Conflicted Excitement, by LindaAnn LoSchiavo

 

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Conflicted Excitement by LindaAnn Loschiavo

LindaAnn LoSchiavo’s debut collection is an Italian memoir about coming to America. It traces the first footsteps to a country that would become home. The sense of belonging proved to be elusive for her immigrant grandparents.

“Fit in!” advised her husband. Neither did,
Unnoticed by America’s embrace.
–Merletto [Lace]

Setting up roots would be reflected in the efforts of her grandfather, affectionately called “il nonno mio”, growing fig trees in Brooklyn. In fact the poems about her grandparents endearingly anchor this collection.

Her poems—peopled by her grandparents, parents, her sister, her relatives, her friends–engage us in an effusive warp of story-telling. Sometimes one gets the feeling of being wrapped in a cocoon of Italian babble but thankfully there’re translations to get us through them. For of course one brings one’s own language along with oneself, and LindaAnn’s poems reflect that. We also learn where she got her gift of narrative from…her father! (See “The Wizard of Words”).

Along with her native language, religion is weaved through her personal rite of passage, enabling her to cope with death and the question of eternity.

Where Jesus, spotless, guiltless, is then beaten
For others’ sins returns me to my oyster
Shell, hard home where I dwell with grains of sand,
Intruders I coat with a glaze to make their
Existence not so scratchy, making it
All easier to slip around till I’m good
And ready for that opening up.
–A Little Choir Girl at Passiontide

For us then, the poems are secret musings of oneself, but it is when she makes leaps towards the sublime that “Like death’s jewels, feathers fell from pelicans.” (“Aboard S.S. Guiseppe Verdi”).

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Sonnet to My Former Dance Partner, by LindaAnn LoSchiavo

Sonnet to My Former Dance Partner
by LindaAnn LoSchiavo

How perfect was your choreography:
Those steps that led away from me, the waltz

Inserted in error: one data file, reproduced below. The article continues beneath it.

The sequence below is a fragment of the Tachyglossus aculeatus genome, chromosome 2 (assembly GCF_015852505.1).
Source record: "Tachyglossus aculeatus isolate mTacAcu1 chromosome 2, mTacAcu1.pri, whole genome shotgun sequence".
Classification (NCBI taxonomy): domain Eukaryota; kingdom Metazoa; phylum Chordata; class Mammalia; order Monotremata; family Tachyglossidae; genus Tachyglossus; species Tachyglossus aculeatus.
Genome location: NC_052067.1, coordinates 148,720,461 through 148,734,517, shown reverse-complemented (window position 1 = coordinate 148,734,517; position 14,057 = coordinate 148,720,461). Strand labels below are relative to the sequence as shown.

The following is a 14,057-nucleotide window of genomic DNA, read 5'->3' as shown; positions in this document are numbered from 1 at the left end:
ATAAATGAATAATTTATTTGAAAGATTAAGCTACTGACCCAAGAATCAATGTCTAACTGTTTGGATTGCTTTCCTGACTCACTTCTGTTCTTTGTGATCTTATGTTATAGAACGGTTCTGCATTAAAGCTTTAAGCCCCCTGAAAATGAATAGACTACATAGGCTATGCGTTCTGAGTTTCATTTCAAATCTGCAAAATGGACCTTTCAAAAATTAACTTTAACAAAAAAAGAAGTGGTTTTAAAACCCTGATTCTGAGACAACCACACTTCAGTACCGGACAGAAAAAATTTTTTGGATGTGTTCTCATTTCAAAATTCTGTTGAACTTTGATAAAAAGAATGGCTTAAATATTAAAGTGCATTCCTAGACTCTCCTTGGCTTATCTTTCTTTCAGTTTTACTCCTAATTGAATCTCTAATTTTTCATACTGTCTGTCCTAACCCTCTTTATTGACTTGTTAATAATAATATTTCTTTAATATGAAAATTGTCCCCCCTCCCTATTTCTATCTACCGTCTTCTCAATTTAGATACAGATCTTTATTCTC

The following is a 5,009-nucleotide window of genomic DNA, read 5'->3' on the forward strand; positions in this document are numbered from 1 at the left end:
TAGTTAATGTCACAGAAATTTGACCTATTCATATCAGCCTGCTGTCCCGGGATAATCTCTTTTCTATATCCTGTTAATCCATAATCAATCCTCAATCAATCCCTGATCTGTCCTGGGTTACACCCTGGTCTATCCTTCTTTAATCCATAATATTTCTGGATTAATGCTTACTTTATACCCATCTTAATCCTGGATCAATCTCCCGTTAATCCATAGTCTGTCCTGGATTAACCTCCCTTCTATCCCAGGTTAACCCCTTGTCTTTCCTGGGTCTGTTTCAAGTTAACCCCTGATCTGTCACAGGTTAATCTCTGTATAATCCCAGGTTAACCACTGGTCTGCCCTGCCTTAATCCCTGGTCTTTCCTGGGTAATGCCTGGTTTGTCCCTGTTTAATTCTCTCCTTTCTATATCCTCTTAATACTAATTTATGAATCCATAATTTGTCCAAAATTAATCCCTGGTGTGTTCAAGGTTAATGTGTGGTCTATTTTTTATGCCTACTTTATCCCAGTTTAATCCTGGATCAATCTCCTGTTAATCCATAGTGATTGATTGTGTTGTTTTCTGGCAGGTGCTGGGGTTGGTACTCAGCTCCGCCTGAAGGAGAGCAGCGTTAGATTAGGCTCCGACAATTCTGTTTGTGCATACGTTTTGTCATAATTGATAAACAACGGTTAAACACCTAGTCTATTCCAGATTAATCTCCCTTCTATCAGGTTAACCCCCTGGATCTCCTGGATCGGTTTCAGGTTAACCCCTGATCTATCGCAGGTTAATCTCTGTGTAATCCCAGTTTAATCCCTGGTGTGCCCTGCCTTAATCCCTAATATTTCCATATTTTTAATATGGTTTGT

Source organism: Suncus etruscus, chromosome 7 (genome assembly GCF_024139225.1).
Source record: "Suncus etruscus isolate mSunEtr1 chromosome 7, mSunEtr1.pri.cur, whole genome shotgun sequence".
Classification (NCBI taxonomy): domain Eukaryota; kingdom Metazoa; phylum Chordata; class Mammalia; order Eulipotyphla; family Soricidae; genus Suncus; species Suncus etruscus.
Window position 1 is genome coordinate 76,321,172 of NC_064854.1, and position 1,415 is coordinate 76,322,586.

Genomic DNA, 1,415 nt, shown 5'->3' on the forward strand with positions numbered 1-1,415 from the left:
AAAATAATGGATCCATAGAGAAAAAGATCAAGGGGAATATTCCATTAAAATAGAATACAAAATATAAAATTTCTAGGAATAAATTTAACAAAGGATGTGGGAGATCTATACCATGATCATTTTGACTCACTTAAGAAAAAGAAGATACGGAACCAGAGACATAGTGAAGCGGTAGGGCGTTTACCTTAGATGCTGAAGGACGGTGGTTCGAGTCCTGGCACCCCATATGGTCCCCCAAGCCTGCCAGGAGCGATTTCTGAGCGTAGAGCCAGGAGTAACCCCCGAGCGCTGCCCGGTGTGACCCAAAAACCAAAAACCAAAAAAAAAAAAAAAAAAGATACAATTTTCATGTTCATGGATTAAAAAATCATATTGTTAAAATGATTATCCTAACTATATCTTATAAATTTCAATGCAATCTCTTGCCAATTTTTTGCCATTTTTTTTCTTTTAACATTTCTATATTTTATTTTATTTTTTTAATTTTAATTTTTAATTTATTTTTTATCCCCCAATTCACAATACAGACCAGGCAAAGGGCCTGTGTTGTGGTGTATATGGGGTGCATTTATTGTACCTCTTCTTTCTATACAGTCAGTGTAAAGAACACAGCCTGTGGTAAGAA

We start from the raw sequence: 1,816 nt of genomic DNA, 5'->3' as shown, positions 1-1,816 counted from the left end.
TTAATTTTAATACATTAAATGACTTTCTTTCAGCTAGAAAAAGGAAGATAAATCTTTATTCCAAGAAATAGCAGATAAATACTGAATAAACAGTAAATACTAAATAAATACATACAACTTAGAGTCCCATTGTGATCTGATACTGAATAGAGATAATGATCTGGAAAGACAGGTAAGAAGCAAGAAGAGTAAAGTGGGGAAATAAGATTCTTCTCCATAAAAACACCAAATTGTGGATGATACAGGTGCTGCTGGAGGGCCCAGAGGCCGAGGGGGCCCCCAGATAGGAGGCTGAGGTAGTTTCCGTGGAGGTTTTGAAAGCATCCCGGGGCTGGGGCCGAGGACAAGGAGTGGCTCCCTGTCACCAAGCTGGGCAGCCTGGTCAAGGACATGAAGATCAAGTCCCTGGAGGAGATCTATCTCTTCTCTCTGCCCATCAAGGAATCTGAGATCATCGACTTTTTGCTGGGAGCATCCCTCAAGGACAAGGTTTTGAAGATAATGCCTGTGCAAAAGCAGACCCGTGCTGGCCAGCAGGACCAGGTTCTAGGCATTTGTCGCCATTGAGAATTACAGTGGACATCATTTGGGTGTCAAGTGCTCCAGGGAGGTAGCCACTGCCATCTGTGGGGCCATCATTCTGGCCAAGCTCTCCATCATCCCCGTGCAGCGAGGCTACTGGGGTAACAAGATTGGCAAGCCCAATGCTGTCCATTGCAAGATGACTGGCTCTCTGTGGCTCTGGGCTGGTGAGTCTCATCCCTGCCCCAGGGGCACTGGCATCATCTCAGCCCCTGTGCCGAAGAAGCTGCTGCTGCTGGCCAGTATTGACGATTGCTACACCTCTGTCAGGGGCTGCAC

Of loss. You shed your youth, which didn’t halt
Your appetite for living. Legs slowly
Refused your body’s gracefulness. Your knees
Rebelled. Bright hoping failed to see assaults,
Damage within. A dance card filled up, no fault
Of nurses. Healers bowed apologies.

Assigning places to emotions, you
Would spin around the numbers: the hours
Remaining for your performance.
A dress rehearsal, a final curtain drew
Closer. Time had me fooled. Love lost power,
Escaped routines. Youth never learns this dance.

Process Notes: When the most graceful individual in your life dies, you give your sorrow to the paper and pray the Petrarchan sonnet becomes a hyphen between the silences.
.
Native New Yorker LindaAnn LoSchiavo has work forthcoming in Literary Manhattan, Flatbush Review, Indian River Review, and Adversus Press. Her chapbook, Conflicted Excitement, is a forthcoming release by Red Wolf Editions. Blog: https://MaeWest.blogspot.com

The Wake, by Linda Ann LoSchiavo

The Wake
by Linda Ann LoSchiavo

The funeral’s assemblage–standing room
Full–humid honeycomb of black-winged veils
Amid a lone queen bee who, rumors say,
Is now quite wealthy, stared as the young priest
Recalled the life of the deceased, a man
He never met.  In air arranged by gnats,
This widow might feel the scourge of jealousy
Of wasp-waisted blonde mistresses who sought
The secret bin of sweetness avidly
But dreamt a better end to this affair.

Anonymous bouquets surround his bier.
All roses have been shorn of thorns as if
Transgressive floral displays might cause tears
Throughout the endless swarm from honey-house.

An accidental overdose occurred
Before her husband could file for divorce
As planned.  Conspicuously, her eyes close
While mourners pray or check their buzzing phones.

Her mind is cataloguing shameful stings
Of infidelity.  Son of a b.

Native New Yorker Linda Ann LoSchiavo is completing her 2nd documentary film on Texas Guinan [1884-1933] and dodging gun-molls in Shubert Alley and in decommissioned speakeasies. To revive her spirits, she puts pen to paper.
101 Fiction, Hawaii Review, Ink & Letters, Metamorphose, Measure, Mused, Peacock Journal, Windhover, and Nous are recent credits.

Snow Drops, by LindaAnn LoSchiavo

Snow Drops
by LindaAnn LoSchiavo

We planted snow drops right before Leigh died,
His way of coming out next spring, the first
Who’d muscle through tough ground, out-stripping Lent–
Hard-packed with Christ and crocuses each place
You looked, as gaudy gay as Mardi Gras.

Leigh never lived white life out loud, his name
Changing like Easter bonnets, pegged to who
Was listening. He took me to a church,
Cried at my cousin’s wedding. Someone told
Me, “You’re next.” We suspected Leigh, best man
To spoil my soul, help me rehearse my loss,
Try out my strength. Love showed me hard things, Leigh,
Last snowfall your sworn downfall. Snow drops, Leigh,
White-stamped your final passport–just renewed.

Process notes: Recently, there was a death in my family; my favorite aunt died Jan. 28, 2017. Also on June 15th, 2017 there will be a memorial concert for poet-violinist Kate Light, who died of cancer at age 56. Talking to the organizers about the event and Kate’s last days bring back memories of all the times I featured her at my long-running NYC poetry series. The people in the poem are not Kate nor my aunt–but I have been in a “funeral state of mind” lately.

Native New Yorker Linda Ann LoSchiavo is completing her 2nd documentary film on Texas Guinan [1884-1933] and dodging gun-molls in Shubert Alley and in decommissioned speakeasies. To revive her spirits, she puts pen to paper.
101 Fiction, Hawaii Review, Ink & Letters, Metamorphose, Measure, Mused, Peacock Journal, Windhover, and Nous are recent credits.